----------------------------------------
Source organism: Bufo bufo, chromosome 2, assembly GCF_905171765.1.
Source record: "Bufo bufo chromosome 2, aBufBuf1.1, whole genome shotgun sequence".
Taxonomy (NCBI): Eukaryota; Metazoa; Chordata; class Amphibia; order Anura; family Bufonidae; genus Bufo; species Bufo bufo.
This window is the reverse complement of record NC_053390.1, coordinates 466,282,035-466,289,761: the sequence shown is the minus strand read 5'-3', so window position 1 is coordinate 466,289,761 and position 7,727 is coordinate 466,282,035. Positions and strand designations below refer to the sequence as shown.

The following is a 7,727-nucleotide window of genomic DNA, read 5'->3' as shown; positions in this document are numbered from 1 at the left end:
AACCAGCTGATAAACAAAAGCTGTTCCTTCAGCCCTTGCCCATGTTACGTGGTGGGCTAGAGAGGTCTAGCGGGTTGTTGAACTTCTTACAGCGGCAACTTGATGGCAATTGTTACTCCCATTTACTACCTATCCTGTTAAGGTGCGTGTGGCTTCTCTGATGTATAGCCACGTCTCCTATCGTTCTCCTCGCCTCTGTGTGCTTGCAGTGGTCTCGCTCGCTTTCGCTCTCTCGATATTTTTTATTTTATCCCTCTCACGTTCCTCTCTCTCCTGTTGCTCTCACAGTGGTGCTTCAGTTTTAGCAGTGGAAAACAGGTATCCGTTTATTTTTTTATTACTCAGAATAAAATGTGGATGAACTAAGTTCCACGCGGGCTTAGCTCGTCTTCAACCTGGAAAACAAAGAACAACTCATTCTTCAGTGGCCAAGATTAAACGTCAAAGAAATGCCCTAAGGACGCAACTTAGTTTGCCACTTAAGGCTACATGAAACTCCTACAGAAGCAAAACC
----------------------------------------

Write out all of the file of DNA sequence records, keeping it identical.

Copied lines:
Source organism: Bufo bufo, chromosome 2, assembly GCF_905171765.1.
Source record: "Bufo bufo chromosome 2, aBufBuf1.1, whole genome shotgun sequence".
Taxonomy (NCBI): Eukaryota; Metazoa; Chordata; class Amphibia; order Anura; family Bufonidae; genus Bufo; species Bufo bufo.
This window is the reverse complement of record NC_053390.1, coordinates 466,282,035-466,289,761: the sequence shown is the minus strand read 5'-3', so window position 1 is coordinate 466,289,761 and position 7,727 is coordinate 466,282,035. Positions and strand designations below refer to the sequence as shown.

The following is a 7,727-nucleotide window of genomic DNA, read 5'->3' as shown; positions in this document are numbered from 1 at the left end:
AACCAGCTGATAAACAAAAGCTGTTCCTTCAGCCCTTGCCCATGTTACGTGGTGGGCTAGAGAGGTCTAGCGGGTTGTTGAACTTCTTACAGCGGCAACTTGATGGCAATTGTTACTCCCATTTACTACCTATCCTGTTAAGGTGCGTGTGGCTTCTCTGATGTATAGCCACGTCTCCTATCGTTCTCCTCGCCTCTGTGTGCTTGCAGTGGTCTCGCTCGCTTTCGCTCTCTCGATATTTTTTATTTTATCCCTCTCACGTTCCTCTCTCTCCTGTTGCTCTCACAGTGGTGCTTCAGTTTTAGCAGTGGAAAACAGGTATCCGTTTATTTTTTTATTACTCAGAATAAAATGTGGATGAACTAAGTTCCACGCGGGCTTAGCTCGTCTTCAACCTGGAAAACAAAGAACAACTCATTCTTCAGTGGCCAAGATTAAACGTCAAAGAAATGCCCTAAGGACGCAACTTAGTTTGCCACTTAAGGCTACATGAAACTCCTACAGAAGCAAAACC